[+] EN-EL15 battery is the same as with the D7000 and Nikon V1. So it's available and you can share your packs between systems. unfortunately not the same as with the D300 or the D700.

Well, that’s it for now.
Have placed my order this morning.
Now the waiting begins – again. :wink:

Happy to hear your comments and questions. I’ll try to answer as good as is possible without having the real thing on my table.

Cheers!

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PostPosted: Tue Feb 07, 2012 2:59 pm 
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Melikey

What more can I say? It would be a joke if Canon decide to go 18 megapixels on their 5D III right now... And it isnt even that expensive, is it?

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PostPosted: Tue Feb 07, 2012 3:42 pm 
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On the AA or not AA choice and moire, that sample output certainly looks horrific, but I have to wonder if a more intelligent raw converter would be able to control that better? Certainly the maze could be better, leaving the colour to deal with.

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PostPosted: Tue Feb 07, 2012 5:02 pm 
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An additional information from a Nikon Service-Point: Delivery in Germany should start 23.3. (of the D800).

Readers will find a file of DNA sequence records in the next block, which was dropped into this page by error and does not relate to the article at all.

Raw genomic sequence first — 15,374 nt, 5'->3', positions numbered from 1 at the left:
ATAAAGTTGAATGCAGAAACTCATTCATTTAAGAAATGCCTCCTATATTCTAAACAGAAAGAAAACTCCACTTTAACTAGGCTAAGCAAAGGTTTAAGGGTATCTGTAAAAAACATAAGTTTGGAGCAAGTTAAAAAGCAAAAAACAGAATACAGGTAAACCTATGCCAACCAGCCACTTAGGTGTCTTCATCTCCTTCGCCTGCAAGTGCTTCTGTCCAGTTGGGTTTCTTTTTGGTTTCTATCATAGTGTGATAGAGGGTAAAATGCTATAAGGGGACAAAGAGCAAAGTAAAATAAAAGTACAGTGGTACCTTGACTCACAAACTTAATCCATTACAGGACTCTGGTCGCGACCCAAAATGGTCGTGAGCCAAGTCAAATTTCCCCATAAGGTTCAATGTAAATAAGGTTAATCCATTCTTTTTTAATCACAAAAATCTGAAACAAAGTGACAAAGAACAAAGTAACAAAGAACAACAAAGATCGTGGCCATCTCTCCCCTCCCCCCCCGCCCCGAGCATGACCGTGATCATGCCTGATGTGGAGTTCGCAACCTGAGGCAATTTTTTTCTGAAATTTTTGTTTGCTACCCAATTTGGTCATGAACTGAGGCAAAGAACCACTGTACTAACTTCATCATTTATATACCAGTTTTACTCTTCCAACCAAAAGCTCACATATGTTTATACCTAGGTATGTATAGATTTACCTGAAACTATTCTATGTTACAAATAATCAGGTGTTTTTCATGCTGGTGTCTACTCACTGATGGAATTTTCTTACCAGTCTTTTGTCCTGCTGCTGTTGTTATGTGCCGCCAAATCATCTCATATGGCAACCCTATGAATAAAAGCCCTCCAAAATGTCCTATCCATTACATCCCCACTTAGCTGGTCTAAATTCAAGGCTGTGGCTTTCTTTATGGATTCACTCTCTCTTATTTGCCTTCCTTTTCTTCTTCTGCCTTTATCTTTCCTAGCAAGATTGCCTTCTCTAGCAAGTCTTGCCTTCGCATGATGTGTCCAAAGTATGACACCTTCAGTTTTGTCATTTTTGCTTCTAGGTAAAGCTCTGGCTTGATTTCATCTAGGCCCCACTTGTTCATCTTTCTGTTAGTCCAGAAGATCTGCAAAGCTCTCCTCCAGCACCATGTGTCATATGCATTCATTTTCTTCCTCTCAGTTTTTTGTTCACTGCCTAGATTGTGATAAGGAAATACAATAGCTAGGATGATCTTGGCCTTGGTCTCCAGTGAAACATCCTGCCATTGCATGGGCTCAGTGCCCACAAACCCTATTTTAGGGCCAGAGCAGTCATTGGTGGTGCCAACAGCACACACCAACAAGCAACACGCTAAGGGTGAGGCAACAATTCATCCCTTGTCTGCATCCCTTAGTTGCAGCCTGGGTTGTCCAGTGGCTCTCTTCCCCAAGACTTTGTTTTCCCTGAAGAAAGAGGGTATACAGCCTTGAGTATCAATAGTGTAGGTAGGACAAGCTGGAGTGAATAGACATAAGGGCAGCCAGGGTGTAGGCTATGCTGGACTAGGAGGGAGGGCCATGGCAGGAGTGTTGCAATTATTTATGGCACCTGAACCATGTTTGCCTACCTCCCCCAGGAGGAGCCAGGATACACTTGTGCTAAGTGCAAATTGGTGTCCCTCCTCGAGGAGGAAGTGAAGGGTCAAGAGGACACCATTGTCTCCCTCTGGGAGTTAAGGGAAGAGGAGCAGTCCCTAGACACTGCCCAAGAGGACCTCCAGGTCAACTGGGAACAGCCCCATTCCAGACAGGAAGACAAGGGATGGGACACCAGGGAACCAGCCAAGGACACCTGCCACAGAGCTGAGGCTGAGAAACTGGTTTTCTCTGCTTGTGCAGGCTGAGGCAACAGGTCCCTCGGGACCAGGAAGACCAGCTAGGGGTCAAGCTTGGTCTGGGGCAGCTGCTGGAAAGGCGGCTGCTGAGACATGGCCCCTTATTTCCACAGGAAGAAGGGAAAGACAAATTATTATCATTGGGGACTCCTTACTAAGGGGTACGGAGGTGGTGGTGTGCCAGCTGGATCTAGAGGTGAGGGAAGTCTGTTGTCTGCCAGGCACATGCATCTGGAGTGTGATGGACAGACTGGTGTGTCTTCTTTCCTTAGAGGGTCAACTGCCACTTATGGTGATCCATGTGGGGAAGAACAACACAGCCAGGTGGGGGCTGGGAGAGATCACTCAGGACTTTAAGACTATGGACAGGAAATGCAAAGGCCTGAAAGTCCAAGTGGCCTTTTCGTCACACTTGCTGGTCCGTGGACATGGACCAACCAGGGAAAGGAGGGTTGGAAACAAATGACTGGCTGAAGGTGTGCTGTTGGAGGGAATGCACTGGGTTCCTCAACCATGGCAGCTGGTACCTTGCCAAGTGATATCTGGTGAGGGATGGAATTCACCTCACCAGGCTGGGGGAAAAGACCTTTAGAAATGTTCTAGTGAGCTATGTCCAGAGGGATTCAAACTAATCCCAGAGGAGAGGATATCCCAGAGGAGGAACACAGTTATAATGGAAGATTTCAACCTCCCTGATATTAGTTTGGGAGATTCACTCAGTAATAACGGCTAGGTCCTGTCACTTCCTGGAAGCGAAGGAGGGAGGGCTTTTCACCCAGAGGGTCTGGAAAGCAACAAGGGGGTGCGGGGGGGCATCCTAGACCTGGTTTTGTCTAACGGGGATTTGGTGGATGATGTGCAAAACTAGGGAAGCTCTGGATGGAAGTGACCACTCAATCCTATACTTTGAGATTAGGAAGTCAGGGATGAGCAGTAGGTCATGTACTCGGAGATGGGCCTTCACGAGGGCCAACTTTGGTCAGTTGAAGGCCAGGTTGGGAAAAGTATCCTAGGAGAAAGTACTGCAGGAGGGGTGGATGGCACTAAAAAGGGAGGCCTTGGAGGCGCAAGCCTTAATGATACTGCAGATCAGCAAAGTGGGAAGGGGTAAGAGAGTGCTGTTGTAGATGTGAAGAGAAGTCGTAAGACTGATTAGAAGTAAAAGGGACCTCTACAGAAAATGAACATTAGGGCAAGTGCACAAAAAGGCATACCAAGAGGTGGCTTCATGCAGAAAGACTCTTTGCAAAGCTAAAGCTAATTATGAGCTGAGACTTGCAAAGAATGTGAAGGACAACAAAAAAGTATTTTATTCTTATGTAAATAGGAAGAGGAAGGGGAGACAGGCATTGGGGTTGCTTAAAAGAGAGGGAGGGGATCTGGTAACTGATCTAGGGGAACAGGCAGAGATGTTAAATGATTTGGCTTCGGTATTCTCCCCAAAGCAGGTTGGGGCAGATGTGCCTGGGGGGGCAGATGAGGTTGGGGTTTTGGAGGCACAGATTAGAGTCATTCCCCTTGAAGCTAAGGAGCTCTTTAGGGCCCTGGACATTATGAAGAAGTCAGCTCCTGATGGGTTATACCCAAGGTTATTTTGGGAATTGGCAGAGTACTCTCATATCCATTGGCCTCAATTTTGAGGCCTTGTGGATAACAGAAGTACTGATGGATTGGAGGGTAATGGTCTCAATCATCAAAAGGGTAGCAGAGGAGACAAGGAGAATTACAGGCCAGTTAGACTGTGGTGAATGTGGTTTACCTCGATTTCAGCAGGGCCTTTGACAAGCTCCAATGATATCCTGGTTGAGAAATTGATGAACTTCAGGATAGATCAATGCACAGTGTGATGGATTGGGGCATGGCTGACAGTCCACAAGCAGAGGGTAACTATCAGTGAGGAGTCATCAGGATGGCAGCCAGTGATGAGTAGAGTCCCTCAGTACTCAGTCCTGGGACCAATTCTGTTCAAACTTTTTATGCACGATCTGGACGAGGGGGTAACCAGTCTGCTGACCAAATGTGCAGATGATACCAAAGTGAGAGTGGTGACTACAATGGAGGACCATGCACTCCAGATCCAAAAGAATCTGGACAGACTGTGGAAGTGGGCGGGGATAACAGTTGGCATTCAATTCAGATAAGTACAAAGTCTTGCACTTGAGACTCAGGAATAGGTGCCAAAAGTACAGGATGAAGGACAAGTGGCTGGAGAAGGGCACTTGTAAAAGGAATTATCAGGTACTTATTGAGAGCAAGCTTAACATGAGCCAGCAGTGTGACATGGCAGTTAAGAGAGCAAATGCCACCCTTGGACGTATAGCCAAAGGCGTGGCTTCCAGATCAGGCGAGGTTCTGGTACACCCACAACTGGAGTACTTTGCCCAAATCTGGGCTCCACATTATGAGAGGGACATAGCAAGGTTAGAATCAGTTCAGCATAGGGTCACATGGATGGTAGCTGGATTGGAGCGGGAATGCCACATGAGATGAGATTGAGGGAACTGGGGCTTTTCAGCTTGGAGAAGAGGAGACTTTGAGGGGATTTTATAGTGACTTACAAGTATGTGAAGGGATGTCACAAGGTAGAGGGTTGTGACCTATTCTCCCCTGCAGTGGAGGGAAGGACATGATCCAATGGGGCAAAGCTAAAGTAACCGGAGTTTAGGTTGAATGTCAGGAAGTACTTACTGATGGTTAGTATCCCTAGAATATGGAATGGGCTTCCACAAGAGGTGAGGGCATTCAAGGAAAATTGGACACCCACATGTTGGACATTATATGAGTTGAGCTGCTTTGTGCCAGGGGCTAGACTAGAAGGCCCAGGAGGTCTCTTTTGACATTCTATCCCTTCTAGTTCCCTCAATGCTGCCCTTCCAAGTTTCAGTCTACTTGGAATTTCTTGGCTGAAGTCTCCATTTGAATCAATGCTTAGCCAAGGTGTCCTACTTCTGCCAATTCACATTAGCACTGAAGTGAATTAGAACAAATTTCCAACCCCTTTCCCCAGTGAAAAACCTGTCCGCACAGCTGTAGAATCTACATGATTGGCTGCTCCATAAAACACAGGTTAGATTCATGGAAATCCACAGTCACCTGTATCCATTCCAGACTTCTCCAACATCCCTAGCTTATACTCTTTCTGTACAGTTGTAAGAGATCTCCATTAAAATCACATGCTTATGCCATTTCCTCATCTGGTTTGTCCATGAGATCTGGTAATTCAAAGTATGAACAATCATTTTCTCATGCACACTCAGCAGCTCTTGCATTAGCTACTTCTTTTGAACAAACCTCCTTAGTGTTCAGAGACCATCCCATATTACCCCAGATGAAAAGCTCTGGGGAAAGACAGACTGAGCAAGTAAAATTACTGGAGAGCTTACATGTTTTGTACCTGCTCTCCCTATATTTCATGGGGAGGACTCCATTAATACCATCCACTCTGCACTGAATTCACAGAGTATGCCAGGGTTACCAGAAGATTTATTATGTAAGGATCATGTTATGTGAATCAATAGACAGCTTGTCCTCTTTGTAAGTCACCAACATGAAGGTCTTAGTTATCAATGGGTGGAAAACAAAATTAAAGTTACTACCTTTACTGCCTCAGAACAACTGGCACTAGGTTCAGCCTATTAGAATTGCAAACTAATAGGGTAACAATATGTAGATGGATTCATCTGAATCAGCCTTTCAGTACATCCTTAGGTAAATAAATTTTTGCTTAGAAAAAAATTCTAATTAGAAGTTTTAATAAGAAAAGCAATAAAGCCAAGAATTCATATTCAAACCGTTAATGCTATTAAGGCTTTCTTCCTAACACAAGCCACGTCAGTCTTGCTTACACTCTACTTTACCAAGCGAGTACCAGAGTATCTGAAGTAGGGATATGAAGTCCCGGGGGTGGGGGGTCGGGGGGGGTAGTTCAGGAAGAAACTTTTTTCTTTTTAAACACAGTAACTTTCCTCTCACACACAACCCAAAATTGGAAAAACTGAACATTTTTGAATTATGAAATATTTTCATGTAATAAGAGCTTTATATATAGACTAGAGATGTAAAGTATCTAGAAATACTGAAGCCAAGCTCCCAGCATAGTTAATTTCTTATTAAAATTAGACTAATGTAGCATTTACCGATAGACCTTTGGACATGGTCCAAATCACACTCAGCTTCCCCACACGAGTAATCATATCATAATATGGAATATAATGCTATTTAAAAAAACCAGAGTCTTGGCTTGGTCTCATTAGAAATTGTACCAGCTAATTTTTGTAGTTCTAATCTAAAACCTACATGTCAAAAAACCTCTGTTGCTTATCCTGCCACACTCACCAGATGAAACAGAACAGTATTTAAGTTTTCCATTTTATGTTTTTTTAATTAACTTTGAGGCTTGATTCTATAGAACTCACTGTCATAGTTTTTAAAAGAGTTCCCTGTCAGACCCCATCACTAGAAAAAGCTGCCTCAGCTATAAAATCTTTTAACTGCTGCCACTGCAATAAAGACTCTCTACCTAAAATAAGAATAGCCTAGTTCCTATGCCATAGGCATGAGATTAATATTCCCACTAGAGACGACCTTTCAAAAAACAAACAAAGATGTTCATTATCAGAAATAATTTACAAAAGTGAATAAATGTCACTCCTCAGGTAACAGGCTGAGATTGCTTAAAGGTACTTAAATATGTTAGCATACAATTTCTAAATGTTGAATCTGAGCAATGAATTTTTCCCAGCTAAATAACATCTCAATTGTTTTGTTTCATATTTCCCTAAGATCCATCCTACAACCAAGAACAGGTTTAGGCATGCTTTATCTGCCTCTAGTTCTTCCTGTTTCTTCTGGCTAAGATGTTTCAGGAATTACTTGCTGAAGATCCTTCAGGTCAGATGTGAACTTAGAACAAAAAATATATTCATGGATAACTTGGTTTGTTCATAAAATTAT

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PostPosted: Tue Feb 07, 2012 5:59 pm 
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All of this is interesting; now, to see what the successor to the Canon 5D Mark II will have to offer. :) Any substantial purchases before Autumn 2013 are unlikely, so I have plenty of time to think about all of this.

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PostPosted: Tue Feb 07, 2012 7:49 pm 
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And another information regarding RAW file-sizes: NEF, uncompressed, 14bit = 75MB. What you get with lossless compressed I can only extrapolate. I assume 45MB.

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Wow - but the non-AA version looks quite a bit sharper indeed.

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PostPosted: Tue Feb 07, 2012 8:10 pm 
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It wouldn't lure me into getting the non-AA version.
36MP is enough resolution for me, no need to risk moire under these circumstances.
And if I'm not satisfied, I could let someone remove the AA-filter later...